Will I be able to balance work and family obligations with making time for exercise and social contact, both of which are critical to health and wellbeing. Though in the back of my mind, I have doubts about it, I now have a couple examples of other things I never thought I could do that I now know I can, and it makes me answer my own exercise and balance question with “I can.” It’s a nice thing to be able to say.
By the way, for those who are interested in reducing salt, I just substitute other seasonings. I’ve been using lots of lemon juice, balsamic vinegar, herbs and spices, and even a little Dijon mustard to liven things up.
And I like the results. I can tell I’m less bloated, which looks better in the mirror. And I have a little more peace of mind because I’ve eliminated one more thing (even if a minor one) to worry about.
Balance. This is the concept that’s on my mind as I look ahead to my re-entry to real life. And it’s surprising me. I thought it would be weight loss or fitness or eating the right food that would be on my mind at this point, but it’s not.
I guess the reason this is so surprising to me is because I came here to re-train myself in the ways of eating and exercise, and to make significant improvements in my weight and fitness level. It never occurred to me that I’d come to feel so strongly about the importance of achieving a balance between the expected things like work, family, and exercise, but also making time for stress management practices and socializing – yes, socializing!
Here’s the deal: I’ve read numerous articles recently about studies that document significant physiological benefits from ‘mindful relaxation’ and from social contact. And while I don’t know whether my T-cells, blood sugar, blood pressure, and health regulating hormones are actually improving from engaging more in these things than I did before I came to Deerfield, as the studies suggest, what I do know is they make me feel GREAT.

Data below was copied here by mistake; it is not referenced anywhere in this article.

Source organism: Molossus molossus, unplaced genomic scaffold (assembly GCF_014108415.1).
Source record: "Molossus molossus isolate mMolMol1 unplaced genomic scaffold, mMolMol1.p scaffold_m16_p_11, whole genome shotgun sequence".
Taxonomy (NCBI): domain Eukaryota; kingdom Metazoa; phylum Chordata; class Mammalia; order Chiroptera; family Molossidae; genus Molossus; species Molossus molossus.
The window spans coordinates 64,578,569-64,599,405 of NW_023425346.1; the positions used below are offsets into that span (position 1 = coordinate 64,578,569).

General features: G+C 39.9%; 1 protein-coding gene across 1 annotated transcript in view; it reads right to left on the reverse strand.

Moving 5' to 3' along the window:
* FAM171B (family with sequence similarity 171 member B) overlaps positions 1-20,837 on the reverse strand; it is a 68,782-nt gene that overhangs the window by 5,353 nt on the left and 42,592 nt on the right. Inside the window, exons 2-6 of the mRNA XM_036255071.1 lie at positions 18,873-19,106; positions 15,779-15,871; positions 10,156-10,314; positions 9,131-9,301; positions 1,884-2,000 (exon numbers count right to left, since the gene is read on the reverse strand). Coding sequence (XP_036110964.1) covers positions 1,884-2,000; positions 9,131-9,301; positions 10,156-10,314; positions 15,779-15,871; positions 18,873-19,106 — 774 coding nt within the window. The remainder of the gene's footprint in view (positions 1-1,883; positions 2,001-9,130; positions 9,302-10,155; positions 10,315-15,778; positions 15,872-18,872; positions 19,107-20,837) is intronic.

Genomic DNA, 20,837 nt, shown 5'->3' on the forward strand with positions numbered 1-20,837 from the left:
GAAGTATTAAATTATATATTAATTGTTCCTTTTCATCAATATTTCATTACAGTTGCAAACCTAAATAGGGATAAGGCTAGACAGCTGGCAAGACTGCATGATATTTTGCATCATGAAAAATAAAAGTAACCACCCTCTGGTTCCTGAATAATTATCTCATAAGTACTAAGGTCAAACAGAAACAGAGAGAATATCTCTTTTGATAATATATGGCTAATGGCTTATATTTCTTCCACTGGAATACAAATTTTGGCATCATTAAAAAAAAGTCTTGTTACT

When I participate in a guided relaxation or meditation at the end of a Yoga class, for example, I feel more renewed and relaxed, calmer, more alert, and just better in an almost indescribable way. It’s different than the exhilaration and satisfaction I feel after an intense workout. It wipes away any feelings of stress, anxiety, or malcontent. It’s like a magic gift, and one I’m glad to have discovered.
Tonight I went out after dinner with a few of the gals I’ve become friendly with. We went to hear Jazz at this really great club about 15 minutes away. When we got back to Deerfield, we decided to retire to the front porch and hang out. One of them broke open a bottle of wine and started pouring for everyone. I really didn’t want any wine (much to my surprise, as I usually love drinking red wine). I said no thanks. They said, “oh come on, just a little,” but as much as I would ordinarily join right in on a round of cocktails, I realized what I wanted much more than wine was a nice hot cup of spiced chai tea – something I’ve really come to enjoy in the last few weeks here. It wasn’t even like I had to white knuckle it to stay away from temptation. I really wasn’t tempted. And I didn’t join in just to go along with my friends. What I really wanted in that moment was to do something that would put me closer to my goals, not further away from them. I enjoyed several cups of hot tea over more giggles and girl talk tonight. And I felt good doing it.
I love this place. If my kids moved in with me, I could live here forever! Sure it’s partly that someone cooks and serves me my meals, cleans up afterward, makes my bed, cleans my room, does my laundry, provides a dizzying array of exercise and stress management activities, pampers me on occasion, and teaches me how to live healthfully, all of which is pretty nice – you know, if you go for that stuff.
But aside from all that is camaraderie. There’s always someone to chat with, laugh with, commiserate with, compare notes with, and just BE with. And it’s not just that there are people around when you want them. It’s the KIND of people who come here. I have never been in a place that attracts such consistently nice people.